The problem is often not that I don’t have things to write about but that I’m afraid of sharing them in real time–I need distance. The problem is my hesitance to involve other people in my writings, people who may not want to be part of a story. It’s the fear of influencing things with my writing about them. The fear of *not* influencing things with my writing about them. The problem is the very real fear that what I write is not interesting or good or worth reading. This is why I don’t write when I don’t write.
If only the Help button could cure the hangups that cause me to keep 85 unsaved documents open on my computer at a time.
After lunch, Seba and I took a long walk under the beating sun. We were heading in the direction of the rock climbing gym, but it was still up in the air whether or not we were going. I wouldn’t believe we were going ’til we got there.
We got there. It was so easy! As it turns out, no certification classes are necessary if you just want to buy a day pass and climb at your own risk (apparently harnesses are only for children at Boomers or Kabooms–all arcades featuring the word “boom,” generally.). Spontaneity is rewarded. The receptionist explained to us that the different color ribbons on each of the rocks stood for different levels of difficulty and that was that. All that was left to do was climb fake rocks in a gym, so we did.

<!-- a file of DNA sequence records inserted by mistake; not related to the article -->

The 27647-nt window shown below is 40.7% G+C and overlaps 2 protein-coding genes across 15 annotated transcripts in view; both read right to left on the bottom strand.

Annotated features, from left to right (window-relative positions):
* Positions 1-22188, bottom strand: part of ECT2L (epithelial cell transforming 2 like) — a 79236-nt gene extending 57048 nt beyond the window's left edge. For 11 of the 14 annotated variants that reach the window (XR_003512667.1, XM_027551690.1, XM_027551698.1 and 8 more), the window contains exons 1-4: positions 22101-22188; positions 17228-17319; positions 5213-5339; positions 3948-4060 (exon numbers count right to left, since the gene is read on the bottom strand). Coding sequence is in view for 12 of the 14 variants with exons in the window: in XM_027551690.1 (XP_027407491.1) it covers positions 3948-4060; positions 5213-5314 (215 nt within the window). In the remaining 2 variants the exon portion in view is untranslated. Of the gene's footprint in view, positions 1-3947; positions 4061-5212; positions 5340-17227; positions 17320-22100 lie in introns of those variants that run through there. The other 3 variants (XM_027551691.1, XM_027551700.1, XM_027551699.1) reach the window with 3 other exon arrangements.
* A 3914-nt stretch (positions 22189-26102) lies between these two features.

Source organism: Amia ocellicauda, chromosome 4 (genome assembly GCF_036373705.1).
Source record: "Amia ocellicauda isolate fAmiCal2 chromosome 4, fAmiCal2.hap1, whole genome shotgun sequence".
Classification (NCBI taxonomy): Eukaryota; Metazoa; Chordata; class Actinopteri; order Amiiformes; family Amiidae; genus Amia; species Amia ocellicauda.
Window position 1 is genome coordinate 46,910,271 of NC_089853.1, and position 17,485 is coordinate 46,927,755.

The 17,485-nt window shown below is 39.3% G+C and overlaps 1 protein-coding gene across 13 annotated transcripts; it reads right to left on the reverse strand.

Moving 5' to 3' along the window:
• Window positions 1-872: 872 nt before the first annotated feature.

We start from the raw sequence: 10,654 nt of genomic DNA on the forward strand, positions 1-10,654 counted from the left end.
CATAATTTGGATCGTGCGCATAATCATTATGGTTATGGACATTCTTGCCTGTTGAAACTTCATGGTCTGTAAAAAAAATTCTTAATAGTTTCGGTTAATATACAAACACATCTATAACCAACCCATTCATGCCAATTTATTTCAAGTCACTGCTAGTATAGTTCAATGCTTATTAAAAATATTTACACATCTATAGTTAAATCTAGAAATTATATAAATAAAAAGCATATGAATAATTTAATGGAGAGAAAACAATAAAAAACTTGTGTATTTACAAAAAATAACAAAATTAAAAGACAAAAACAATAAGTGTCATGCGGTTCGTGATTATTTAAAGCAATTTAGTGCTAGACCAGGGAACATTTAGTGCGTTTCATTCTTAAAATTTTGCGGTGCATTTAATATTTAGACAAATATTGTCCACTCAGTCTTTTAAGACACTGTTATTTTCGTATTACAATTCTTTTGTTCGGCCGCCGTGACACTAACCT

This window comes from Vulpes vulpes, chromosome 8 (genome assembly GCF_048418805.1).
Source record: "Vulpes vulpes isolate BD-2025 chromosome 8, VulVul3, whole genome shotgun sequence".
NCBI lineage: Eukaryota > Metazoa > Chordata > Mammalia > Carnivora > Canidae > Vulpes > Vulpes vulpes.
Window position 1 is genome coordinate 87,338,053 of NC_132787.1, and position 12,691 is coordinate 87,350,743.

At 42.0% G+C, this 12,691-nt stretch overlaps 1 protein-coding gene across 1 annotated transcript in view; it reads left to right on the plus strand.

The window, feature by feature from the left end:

I have no upper body strength. Like, only the amount necessary to type on a keyboard, open a door and the occasional jar of peanut butter. I started on the easiest (not-designated-especially-for-children) wall, with the easiest level and after a couple of attempts, I reached the top! Easy as pie. That’s done. Nothin’ to see here. Moving on. I tried the next level on the same wall and couldn’t quite make it to the top, so I moved on to the next, more difficult wall and tried the first level there. Yep, no. Not going to happen. That one involved getting to the top of the wall and then pulling yourself over an angled ledge and climbing more. Once I made it to the top of the wall, I was not only incapable of pulling myself up over the ledge, but also panicked that I wouldn’t have the strength to climb down, so I aborted mission. I went back and did the green route on the first wall a couple more times, picking up speed each time. I eventually completed the second level on that same wall.